While I am ambivalent about the prospect of a boycott of Israel –there are simply too many Israelis with genuinely progressive political sensibilities to make their isolation sensible– what I am not ambivalent about is the crucial importance of supporting Palestinian institutions, particularly those that help to advance artists and writers and others who can testify, in ways that outsiders cannot easily shut out, to the share these people have in universal human experience. It is important to not let anyone insinuate, as often happens, that any Palestinian institution must be backed up, ultimately, by dark illiberal forces, and that to get involved with them is to invite taint. Israel wins the propaganda war for the hearts and minds of Americans (at least), in large part by conveying an image of itself as made up of liberal, free individuals, who have gay-pride parades and night clubs, and philosophy departments at their universities, in contrast with the undifferentiated masses of rock-throwers and others in such a degraded state that the liberal spirit, whose presence is an outward sign of kindredness for us Westerners, is not able to flourish. But this is a lie. My Palestinian friends like philosophy and all that good stuff too, but it doesn’t help them much to keep their kids out of Israeli jails.
It is telling –the more telling the more I think about it– that while exchange in my capacity as a philosopher is easy to arrange with Israeli institutions, by far the easier way to make contact with Palestinian institutions is as an ambassador of art: philosophy for the country that built itself on the model of European culture and values, and that gets colored as ‘center’ on any world-systems-theory map of the centers and peripheries; art, by contrast, for the colonized people who were pushed to the periphery in the creation of this new European state.
So art it has to be, if one is serious about outreach. One crosses that horrible wall, with the barbed wire and the signs that tell you you are going into ‘Area A’ of the Palestinian Authority, that it is illegal and dangerous for Israeli citizens to do so. And one travels to Ramallah in a taxi with Hebrew words on its doors, one winces and waits for the stones to hit. But they do not, and so one arrives, and goes into the academy, and encounters there a species of young people immediately recognizable from so many other spots in the world. They are refined, gracile, welcoming; a copy of Finnegan’s Wake sits on a desk. They wear those silly Andean knit hats with the flaps that hang down over the ears, and have double-pierced noses. They speak in a stream-of-consciousness way about their artistic ambitions and visions. This way of being, the way of being of the artist, is a sort of cultivation of freedom, possible even under severely limiting circumstances of war, and terror, of checkpoints and visa restrictions. It is a miracle that such freedom is possible, but when you meet young artists in Ramallah, you know with certainty that it is. You also see, in a way that is less evident among the trust-funded MFA students of Cooper Union, that right here may well be that supremely philosophical purpose of art anticipated by Friedrich Schiller: the realization of freedom in artistic creation.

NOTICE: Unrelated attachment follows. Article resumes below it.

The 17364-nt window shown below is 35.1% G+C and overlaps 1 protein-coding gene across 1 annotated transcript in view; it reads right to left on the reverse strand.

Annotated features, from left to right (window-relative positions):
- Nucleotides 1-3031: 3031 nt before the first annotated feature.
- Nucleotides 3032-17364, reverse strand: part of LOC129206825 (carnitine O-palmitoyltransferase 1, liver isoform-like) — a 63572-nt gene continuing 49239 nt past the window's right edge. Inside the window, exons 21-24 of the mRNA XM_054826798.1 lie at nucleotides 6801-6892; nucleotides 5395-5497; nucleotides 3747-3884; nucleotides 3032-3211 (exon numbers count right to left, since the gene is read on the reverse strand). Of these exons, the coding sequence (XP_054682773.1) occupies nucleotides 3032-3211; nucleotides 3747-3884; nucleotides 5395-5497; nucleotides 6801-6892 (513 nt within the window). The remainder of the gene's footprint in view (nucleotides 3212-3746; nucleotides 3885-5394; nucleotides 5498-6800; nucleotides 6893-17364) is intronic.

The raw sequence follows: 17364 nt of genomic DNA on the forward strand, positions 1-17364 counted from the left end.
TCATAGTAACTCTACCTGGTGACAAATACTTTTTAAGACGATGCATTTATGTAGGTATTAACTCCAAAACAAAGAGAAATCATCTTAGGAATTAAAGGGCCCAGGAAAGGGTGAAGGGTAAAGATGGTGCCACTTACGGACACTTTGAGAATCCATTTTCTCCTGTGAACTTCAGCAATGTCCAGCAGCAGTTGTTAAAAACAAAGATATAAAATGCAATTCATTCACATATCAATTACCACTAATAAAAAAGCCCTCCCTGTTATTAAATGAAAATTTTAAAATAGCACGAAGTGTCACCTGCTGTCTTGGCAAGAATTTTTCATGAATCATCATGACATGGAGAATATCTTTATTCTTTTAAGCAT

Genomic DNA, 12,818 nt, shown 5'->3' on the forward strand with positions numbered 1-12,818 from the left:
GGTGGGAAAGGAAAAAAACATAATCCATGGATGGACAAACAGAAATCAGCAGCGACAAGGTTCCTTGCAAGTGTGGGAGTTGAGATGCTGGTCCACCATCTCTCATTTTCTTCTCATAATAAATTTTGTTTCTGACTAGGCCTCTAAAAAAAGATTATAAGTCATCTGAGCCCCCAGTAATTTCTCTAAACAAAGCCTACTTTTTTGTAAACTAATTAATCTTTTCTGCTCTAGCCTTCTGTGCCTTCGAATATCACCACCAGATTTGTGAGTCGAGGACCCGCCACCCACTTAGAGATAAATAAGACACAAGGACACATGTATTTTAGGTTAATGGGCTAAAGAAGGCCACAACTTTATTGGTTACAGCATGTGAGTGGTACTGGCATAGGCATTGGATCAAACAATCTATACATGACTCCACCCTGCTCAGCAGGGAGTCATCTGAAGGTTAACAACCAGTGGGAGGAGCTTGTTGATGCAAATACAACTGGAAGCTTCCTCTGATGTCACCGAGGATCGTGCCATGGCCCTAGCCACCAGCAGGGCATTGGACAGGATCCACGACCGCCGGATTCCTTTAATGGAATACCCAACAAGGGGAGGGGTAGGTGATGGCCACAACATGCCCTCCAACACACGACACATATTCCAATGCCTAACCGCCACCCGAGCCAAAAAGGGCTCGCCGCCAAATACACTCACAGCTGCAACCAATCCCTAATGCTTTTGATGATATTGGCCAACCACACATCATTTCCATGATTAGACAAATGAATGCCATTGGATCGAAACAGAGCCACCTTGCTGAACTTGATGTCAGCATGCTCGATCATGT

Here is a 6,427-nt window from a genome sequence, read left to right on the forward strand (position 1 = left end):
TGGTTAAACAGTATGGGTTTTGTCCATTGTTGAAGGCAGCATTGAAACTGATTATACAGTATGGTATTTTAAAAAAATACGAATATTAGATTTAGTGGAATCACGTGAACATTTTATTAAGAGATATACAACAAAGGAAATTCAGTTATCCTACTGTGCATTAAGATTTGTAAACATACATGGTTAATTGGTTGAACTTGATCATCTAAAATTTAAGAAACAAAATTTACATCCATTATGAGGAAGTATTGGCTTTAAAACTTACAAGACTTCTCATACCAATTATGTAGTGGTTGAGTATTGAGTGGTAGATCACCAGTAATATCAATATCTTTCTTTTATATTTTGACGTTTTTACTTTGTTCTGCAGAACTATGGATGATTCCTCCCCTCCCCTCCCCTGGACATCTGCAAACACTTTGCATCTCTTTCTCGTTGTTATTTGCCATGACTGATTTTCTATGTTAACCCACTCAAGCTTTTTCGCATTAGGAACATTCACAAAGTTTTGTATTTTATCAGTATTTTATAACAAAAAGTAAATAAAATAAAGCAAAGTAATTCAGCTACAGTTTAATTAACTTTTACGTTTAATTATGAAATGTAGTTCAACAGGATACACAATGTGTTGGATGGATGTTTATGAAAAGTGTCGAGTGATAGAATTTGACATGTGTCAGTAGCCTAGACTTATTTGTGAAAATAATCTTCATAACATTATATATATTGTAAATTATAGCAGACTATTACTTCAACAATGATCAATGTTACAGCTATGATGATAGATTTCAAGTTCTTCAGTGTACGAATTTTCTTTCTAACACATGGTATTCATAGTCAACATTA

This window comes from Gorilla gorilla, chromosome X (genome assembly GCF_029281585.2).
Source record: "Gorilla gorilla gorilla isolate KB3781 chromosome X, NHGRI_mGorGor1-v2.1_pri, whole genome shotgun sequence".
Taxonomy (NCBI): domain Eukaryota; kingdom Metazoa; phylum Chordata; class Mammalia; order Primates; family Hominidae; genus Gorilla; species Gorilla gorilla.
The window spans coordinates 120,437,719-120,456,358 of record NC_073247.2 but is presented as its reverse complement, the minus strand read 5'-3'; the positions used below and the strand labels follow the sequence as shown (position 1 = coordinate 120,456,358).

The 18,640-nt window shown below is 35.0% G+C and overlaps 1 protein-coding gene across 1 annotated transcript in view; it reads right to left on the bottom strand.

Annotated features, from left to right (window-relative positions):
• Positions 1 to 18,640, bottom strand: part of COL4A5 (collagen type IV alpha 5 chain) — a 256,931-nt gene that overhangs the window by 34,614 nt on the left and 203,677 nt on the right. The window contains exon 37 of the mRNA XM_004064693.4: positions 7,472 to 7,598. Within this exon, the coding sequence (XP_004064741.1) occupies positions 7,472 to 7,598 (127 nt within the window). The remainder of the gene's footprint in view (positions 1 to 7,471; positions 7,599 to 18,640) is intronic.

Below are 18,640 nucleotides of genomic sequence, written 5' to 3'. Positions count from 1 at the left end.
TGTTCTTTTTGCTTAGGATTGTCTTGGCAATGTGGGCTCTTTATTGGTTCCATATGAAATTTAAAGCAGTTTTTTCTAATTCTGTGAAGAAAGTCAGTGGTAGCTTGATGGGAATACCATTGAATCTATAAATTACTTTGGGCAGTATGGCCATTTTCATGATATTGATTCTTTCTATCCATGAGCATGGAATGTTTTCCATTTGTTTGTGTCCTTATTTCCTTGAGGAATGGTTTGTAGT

This purpose is not as frivolous as some of the external signs of its presence, and indeed sometimes makes itself known in the realm of non-art, in the realm of visa processing and border controls. At the National Gallery of Kosovo in October I saw an exhibition by a young Kosovar artist that ‘explored’ the strange phenomenon of applying for a special ‘artist status’ visa in order to travel to Western Europe. The work was not terribly interesting, but it no doubt served the intended purpose: to help the artist get an artist visa. People become artists not so much by creating works of art, but by wearing Andean earflap hats and otherwise conducting themselves as artists. And this opens up worlds to them, and frees them, to some extent, from the shitty world created and maintained by the forces of non-art. There is the further question of where this leaves all those people who are too poor or exploited or otherwise perhipheralized to procure for themselves an artist’s hat and to master the artist’s habitus. But still, it’s a beautiful thing: a tiny rupture in an otherwise dreary and necessitarian system. This is as much as Schiller dared hope for.
Piece crossposted with Justin E. H. Smith’s website.